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Sun November 18, 2012
Inspecting The Trend Of Autistic-Spectrum Characters
Tasha Robinson is the national associate editor for The A.V. Club.
The eponymous protagonist of Ashley Edward Miller and Zack Stentz's young adult debut, Colin Fischer, is a 14-year-old boy who barks like a dog when upset or overwhelmed. Colin hates being touched. He has trouble reading other people's expressions. But he enjoys analytically recording his experiences and investigating things he doesn't understand. His dedication to observation and "cool, clear-headed logic" makes him a junior-grade Sherlock Holmes, which comes in handy when someone fires a gun in the school cafeteria and Colin realizes the wrong boy is accused.
Since Mark Haddon's The Curious Incident of the Dog in the Night-Time became a worldwide best-seller in 2003, there has been a rising wave of novels like Colin Fischer, written from autistic characters' perspectives or closely focused on their worldviews. Some of the boom can be attributed to increasing public curiosity about autism: As autism diagnoses have risen, more funding and research have been devoted to its causes, and public awareness of autism-spectrum conditions like Asperger's syndrome has increased dramatically. The mysteries behind autism make it an evocative topic — and ambiguity leaves room for writers to romanticize, theorize or appropriate at will.
Young adult writers are doing all of the above. While adult novels like Antoinette van Heugten's Saving Max, Ann Bauer's A Wild Ride Up the Cupboards and Jodi Picoult's House Rules usually focus on parents struggling with their kids' diagnoses and legal, educational or developmental issues, YA books tend to put autistic-spectrum characters at the center of the story. The plotlines embrace different forms and genres: Colin Fischer is a mystery, Emily Franklin and Brendan Halpin's The Half-Life of Planets is a romance, Francisco X. Stork's Marcelo in the Real World is a coming-of-age novel about moral choice and family duty. But all of these books use Asperger's to underline typical teenage identity issues.
Colin Fischer co-authors Stentz and Miller—the screenwriting team behind X-Men: First Class and Thor — point out that characters like Colin Fischer face familiar problems in heightened ways. Stentz, who has two autistic children and describes himself as "on the Asperger's spectrum" himself, says Colin Fischer came out of "wanting to do a YA book that looked at the phenomenon of outsiderdom that's kind of the defining trait of being a teenager. And by using a non-neurotypical character as the hero, you get to turn the outsiderdom up to 11 and throw those issues we all grappled with into even starker relief."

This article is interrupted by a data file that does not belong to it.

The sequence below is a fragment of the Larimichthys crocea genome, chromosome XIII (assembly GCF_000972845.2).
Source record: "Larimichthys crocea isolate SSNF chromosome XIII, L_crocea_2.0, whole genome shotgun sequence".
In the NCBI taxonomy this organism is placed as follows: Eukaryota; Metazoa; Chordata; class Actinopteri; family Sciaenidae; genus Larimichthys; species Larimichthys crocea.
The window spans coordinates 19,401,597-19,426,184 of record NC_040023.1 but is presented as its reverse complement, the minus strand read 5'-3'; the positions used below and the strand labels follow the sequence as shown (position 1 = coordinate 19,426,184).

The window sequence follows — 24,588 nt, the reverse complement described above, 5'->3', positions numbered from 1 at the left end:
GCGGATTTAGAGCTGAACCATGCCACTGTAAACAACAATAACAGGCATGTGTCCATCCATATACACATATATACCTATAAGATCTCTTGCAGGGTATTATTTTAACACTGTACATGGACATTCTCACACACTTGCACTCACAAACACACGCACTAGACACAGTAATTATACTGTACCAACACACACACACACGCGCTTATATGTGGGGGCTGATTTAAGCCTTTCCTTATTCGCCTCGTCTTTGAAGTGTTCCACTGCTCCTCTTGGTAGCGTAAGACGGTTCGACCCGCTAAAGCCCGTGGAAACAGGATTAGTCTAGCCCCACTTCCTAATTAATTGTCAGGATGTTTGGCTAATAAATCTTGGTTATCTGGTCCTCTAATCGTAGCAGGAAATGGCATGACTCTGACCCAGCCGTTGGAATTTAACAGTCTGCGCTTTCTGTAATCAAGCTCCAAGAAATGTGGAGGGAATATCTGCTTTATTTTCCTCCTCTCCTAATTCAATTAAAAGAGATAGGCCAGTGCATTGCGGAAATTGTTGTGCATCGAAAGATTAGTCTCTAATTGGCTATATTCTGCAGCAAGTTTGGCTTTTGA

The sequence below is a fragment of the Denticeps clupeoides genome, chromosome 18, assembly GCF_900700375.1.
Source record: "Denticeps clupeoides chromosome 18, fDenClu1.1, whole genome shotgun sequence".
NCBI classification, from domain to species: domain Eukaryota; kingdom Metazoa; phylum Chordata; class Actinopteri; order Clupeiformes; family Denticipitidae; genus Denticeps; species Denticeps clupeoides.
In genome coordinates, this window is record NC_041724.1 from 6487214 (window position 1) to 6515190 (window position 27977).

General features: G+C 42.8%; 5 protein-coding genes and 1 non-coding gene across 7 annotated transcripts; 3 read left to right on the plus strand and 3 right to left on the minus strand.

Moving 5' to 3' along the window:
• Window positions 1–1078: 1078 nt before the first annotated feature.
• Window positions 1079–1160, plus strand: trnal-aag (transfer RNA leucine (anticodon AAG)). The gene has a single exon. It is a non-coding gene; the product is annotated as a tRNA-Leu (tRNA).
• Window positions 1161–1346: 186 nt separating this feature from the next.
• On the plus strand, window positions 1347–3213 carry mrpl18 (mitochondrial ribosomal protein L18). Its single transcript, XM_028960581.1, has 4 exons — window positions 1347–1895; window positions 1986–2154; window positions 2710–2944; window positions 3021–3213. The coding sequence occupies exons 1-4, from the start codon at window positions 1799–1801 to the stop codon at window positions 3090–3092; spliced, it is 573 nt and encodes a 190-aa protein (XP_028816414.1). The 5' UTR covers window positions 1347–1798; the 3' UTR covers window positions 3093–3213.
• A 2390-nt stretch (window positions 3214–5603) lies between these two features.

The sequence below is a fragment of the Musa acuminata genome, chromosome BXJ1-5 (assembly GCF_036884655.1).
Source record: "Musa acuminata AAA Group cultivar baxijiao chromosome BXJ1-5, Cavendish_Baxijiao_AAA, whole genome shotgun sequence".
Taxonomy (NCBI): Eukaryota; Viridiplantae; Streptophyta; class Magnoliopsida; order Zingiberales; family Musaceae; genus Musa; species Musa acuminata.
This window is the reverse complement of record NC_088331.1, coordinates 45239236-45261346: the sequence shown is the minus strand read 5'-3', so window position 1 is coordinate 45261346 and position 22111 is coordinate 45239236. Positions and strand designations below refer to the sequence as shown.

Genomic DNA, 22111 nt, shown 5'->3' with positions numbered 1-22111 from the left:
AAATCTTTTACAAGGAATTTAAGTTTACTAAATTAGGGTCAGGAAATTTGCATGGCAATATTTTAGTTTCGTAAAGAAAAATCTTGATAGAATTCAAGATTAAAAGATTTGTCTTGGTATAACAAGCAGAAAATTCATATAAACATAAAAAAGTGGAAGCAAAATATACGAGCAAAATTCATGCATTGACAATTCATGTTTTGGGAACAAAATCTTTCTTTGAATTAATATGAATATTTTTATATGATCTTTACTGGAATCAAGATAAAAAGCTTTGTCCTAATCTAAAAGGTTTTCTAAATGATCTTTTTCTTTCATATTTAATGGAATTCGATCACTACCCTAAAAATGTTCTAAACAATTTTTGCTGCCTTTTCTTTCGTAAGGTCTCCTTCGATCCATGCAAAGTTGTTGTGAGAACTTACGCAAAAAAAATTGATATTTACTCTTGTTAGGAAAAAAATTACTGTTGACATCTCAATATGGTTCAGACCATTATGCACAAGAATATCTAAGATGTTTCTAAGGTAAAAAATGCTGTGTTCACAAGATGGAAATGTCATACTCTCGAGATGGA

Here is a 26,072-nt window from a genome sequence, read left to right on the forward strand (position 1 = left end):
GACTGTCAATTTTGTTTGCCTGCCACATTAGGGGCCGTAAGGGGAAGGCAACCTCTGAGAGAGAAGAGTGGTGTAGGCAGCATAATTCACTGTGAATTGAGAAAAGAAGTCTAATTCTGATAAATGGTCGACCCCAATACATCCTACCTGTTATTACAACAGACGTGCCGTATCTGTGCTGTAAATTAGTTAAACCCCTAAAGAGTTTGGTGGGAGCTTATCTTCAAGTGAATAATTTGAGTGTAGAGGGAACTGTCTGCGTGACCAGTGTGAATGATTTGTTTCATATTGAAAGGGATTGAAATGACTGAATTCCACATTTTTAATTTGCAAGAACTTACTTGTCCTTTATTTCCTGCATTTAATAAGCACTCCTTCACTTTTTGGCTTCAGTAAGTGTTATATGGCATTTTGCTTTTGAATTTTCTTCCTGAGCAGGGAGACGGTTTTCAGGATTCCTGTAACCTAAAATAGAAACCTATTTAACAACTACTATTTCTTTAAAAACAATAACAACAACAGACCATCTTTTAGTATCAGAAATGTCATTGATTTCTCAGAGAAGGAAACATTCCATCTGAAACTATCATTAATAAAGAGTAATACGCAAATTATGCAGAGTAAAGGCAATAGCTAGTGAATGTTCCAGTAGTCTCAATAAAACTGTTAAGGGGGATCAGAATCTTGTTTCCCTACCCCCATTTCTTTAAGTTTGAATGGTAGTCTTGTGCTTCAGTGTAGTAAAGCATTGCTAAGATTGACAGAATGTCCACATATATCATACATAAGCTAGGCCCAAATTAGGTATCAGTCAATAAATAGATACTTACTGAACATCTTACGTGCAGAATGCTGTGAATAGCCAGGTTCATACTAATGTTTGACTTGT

And Miller says Colin's story is every teenager's story writ large. "When his emotions overwhelm him ... I think it's actually very easy to relate to that, especially when you're a teenager. I mean, my God, one of the hardest parts about being an adolescent is that you're not really in control of your own emotions. Everything is kind of a mystery. You're not quite sure how you fit in."
Autistic-spectrum characters are also frequently used to shine a cold light of analysis on society. Stentz describes Colin as offering an "intelligent outsider's view of humanity." He even compares him to his Star Trek idols, Mr. Spock and Commander Data — respectively, a half-alien and an android who regularly comment on human foibles. "The outsider's perspective is a very strong storytelling tool," he says.
Curious Incident, Colin Fischer and Marcelo give characters with Asperger's the authority to detect flaws in the status quo precisely because they're outsiders; logic and tenacity are built into their brain chemistry. But Miller believes their battle to understand interactions their peers take for granted makes them more relatable characters. "I think audiences respond to characters who come off as guileless and innocent and well-meaning," he says. "There's a natural tendency to embrace them and want to protect them, or even listen to them."
Not all YA autistic characters are metaphors for adolescent angst. In Cammie McGovern's Eye Contact or Michael Grant's best-selling Gone novels, autistic characters are plot devices, internalizing crucial information they can't easily express. As more information about autistic syndromes emerges, it will be interesting to see whether authors are less likely to associate autistic characters with mystery. Until then, there's ready drama in discovery, struggle and the unknown, for people on all points of the spectrum.